Family counseling program saw 266 Richmond youth clients, amounting to 680 sessions. Alcohol and marijuana are the most common substances among Richmond youth. “It cuts across all schools, all ages, all ethnicities,” said Dubras. “They can find it helps with their depression or anxiety, or any other low-lying mental health issue. Alcohol makes friends.” Addiction is usually found once school counselors start addressing other problems, such as sleeping all the time or slipping grades. Of RASS’ 266 youth last year, 201 of them were referrals from schools. “Addiction is a bad word,” said Dubras. “We want to make the distinction between substance use and substance misuse, so kids don’t see it as a medical disorder and so there’s nothing in the way of somebody getting help. see Community involvement page 5
Van der Tas: Stop saying ‘no’ Continued from page 3 “Now, Onni is trying to change the game.” Also speaking against the re-zoning request was Steveston resident Ralph Turner who said he’d like to see the $1.5 million offer from Onni retained for use in Steveston, and lamented the developer had not included any green space as part of the deal. Jim van der Tas, president of the Steveston Merchants Association said some of his members have a distinct distrust of Onni’s intentions when it comes to re-zoning, but added the community has to stop being the one that says “no” to all development ideas.
“Is there a compromise out there? Is it a matter of splitting up the 65,000-square-feet of space?” Van der Tas said, adding it is not beneficial to have Onni’s completed commercial space remain empty. Coun. Au then floated the idea that one of the compromises could involve having the city lease a portion of the retail area to establish a maritime museum rather than allowing a zoning change he likened to “rescuing” the developer. Planning committee chair Bill McNulty said the referral back to city staff could take several months to complete but was necessary given the need to get the zoning right.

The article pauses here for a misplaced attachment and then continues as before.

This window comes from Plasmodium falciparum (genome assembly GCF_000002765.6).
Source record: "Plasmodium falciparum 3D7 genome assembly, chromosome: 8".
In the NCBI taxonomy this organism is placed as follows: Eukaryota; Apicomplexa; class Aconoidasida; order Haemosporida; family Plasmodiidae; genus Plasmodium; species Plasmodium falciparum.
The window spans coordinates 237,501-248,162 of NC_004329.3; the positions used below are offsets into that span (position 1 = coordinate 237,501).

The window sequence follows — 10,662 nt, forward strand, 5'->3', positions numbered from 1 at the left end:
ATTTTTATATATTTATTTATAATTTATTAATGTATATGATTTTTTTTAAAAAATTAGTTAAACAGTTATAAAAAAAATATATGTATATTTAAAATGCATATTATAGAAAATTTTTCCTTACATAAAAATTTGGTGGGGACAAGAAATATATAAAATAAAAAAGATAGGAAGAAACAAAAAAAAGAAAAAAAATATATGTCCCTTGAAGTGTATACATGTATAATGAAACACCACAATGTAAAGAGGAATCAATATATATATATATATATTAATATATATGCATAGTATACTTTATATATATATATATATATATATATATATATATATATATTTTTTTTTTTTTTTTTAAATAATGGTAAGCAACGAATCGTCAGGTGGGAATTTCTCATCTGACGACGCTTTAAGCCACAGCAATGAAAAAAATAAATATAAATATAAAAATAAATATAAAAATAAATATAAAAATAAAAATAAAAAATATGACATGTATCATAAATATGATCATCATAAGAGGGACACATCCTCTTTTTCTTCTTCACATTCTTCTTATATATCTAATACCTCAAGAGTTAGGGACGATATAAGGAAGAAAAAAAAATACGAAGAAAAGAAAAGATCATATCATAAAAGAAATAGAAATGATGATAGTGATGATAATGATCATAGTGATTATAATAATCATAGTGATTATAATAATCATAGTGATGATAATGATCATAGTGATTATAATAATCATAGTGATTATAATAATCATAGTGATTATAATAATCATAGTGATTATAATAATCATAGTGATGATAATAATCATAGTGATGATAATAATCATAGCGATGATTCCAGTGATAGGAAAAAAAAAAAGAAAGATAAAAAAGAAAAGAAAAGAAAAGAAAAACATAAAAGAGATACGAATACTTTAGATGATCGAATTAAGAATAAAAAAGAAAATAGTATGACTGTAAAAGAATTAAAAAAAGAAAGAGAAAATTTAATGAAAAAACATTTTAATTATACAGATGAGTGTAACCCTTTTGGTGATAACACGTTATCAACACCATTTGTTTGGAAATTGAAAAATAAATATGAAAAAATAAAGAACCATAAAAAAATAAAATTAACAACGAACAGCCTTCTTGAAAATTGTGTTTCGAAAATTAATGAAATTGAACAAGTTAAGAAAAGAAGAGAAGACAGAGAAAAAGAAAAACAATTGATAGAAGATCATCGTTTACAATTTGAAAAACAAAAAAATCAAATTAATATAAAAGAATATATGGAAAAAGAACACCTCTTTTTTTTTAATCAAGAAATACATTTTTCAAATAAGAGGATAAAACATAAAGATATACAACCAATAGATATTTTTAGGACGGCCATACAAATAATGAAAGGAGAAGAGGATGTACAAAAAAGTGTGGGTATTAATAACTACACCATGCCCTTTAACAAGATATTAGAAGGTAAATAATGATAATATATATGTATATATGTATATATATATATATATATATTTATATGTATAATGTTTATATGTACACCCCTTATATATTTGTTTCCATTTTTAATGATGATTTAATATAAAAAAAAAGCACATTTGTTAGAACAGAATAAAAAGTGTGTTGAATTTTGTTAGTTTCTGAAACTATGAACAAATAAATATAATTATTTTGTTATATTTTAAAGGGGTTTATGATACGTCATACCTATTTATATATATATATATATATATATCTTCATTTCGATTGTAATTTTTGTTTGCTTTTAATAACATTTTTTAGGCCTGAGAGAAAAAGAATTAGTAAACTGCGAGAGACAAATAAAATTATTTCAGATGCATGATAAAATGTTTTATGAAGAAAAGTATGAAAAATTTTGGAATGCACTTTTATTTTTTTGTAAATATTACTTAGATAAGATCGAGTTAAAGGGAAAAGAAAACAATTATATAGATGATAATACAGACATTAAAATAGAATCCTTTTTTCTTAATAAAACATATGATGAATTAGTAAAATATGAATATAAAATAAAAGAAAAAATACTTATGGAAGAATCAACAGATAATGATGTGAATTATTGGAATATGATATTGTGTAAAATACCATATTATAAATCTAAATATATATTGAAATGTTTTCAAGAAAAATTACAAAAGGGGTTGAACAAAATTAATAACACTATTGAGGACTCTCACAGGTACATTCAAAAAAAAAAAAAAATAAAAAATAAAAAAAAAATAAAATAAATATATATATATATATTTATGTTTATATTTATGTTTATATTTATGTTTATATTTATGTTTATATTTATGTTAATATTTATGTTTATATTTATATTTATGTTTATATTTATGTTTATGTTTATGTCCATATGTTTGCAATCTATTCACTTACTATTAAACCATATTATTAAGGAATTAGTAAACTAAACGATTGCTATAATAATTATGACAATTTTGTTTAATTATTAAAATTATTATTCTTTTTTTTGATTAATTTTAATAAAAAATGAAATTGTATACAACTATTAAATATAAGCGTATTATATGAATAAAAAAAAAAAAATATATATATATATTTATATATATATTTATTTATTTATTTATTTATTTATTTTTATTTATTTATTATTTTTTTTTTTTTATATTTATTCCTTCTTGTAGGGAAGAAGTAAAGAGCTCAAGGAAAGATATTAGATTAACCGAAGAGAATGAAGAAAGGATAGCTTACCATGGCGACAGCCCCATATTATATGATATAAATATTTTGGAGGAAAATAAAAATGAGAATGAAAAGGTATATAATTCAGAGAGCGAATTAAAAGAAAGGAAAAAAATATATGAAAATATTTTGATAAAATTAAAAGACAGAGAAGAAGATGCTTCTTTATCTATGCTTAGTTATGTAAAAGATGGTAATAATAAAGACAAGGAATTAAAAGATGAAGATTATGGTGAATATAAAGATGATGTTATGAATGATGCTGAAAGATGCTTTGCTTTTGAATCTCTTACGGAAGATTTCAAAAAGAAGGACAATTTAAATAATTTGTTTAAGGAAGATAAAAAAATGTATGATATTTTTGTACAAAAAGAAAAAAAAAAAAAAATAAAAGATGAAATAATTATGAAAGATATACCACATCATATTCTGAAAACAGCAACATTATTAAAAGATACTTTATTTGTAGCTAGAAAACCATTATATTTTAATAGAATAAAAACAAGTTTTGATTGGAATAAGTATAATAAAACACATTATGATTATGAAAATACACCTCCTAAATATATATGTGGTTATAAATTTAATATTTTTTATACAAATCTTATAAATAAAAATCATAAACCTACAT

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2ND ANNUAL Gary Hollick Publisher Richmond News
The challenge is on! VOTE for your favourite moustache by donating to the Richmond Hospital Foundation! Visit www.lansdowne-centre.com to vote and donate, and watch this space each Friday in November for moustache progress. All donations go directly to the Richmond Hospital’s Urology Department.
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The Richmond News November 22, 2013 A5
News Community involvement: Strong network helps youth Continued from page 4 “Rarely will a young person be diagnosed with an addiction, but instead it’s substance use disorder.”
YVONNE ROBERTSON RICHMOND NEWS
Mary Ellen TurpelLafond, B.C. youth advocate, spoke about addictions in Richmond Wednesday night. She was introduced by Rick Dubras, executive director of Richmond Addiction Services Society.
It’s a family affair